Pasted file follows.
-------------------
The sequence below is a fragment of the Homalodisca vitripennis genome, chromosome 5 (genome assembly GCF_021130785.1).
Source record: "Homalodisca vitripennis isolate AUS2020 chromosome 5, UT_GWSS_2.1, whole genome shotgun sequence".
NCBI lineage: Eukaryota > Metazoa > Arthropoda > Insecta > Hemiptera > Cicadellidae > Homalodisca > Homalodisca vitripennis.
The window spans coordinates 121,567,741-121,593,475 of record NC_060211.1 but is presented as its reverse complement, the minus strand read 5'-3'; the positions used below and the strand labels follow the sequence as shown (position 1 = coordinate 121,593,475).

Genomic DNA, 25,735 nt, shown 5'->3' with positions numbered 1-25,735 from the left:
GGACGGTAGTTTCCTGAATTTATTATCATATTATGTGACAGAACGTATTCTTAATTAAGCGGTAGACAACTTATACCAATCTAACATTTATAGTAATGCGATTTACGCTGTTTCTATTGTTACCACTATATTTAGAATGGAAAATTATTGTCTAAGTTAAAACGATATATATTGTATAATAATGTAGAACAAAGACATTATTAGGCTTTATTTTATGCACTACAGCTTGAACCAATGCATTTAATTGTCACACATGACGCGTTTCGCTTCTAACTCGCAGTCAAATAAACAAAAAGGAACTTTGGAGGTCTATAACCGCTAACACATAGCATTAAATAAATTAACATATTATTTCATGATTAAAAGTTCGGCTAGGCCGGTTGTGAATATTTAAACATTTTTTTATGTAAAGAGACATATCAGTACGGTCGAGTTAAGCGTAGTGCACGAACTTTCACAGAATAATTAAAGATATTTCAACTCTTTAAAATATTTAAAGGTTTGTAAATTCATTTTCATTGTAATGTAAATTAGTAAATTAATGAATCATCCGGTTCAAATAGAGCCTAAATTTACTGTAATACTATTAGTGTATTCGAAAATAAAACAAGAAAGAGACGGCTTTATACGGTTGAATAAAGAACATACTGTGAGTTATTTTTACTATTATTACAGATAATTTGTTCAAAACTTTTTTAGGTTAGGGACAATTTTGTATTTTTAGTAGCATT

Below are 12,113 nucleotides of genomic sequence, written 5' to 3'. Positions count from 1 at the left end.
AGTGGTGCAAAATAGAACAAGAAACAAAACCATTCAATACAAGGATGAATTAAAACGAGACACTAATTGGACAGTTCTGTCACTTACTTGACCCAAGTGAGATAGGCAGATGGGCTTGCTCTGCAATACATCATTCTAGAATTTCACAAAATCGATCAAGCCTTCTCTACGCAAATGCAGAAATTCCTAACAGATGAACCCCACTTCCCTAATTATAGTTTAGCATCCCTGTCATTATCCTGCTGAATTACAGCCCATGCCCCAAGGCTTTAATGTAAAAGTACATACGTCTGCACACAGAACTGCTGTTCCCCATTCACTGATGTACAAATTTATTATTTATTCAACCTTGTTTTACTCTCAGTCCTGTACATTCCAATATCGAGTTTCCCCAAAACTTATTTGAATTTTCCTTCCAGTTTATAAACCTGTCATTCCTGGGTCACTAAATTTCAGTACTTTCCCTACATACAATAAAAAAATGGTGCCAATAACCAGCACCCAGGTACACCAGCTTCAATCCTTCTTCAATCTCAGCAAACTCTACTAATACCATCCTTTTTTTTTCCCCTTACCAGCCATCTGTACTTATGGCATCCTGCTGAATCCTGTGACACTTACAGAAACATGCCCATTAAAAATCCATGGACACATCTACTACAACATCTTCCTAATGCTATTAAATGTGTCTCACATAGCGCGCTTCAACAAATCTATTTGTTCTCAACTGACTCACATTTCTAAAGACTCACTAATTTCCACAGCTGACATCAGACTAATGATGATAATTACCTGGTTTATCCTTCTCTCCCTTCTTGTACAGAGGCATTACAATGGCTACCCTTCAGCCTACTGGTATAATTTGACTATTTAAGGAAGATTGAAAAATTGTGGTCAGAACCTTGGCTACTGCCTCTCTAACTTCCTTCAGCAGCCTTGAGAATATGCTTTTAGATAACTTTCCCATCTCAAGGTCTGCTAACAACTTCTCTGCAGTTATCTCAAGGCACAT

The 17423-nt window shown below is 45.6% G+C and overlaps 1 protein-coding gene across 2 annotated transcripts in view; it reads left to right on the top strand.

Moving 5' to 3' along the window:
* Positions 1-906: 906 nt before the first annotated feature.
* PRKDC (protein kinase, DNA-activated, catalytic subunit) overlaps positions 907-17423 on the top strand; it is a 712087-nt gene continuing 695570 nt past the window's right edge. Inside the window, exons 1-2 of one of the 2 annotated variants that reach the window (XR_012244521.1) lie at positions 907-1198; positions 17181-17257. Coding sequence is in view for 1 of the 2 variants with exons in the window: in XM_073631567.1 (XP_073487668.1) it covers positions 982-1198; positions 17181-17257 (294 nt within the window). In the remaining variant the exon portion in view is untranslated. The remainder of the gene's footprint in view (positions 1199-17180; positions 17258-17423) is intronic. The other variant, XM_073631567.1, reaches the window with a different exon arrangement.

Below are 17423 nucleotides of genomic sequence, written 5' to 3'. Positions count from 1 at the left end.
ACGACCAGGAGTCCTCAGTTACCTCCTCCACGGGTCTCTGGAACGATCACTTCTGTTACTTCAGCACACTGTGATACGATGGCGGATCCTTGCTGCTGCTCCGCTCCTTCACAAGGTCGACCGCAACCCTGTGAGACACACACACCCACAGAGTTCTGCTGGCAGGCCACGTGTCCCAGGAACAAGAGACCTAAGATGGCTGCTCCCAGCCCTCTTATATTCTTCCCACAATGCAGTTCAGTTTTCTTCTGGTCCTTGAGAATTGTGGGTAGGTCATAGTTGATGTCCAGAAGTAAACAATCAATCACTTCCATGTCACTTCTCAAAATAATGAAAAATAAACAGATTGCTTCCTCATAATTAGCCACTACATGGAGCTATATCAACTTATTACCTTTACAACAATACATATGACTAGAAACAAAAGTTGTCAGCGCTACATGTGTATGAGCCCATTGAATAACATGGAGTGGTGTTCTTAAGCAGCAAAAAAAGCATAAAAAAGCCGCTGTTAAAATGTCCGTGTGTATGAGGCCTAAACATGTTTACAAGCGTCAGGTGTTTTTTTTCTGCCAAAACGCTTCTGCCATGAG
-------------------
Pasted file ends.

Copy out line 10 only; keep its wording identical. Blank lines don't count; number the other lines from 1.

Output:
Moving 5' to 3' along the window: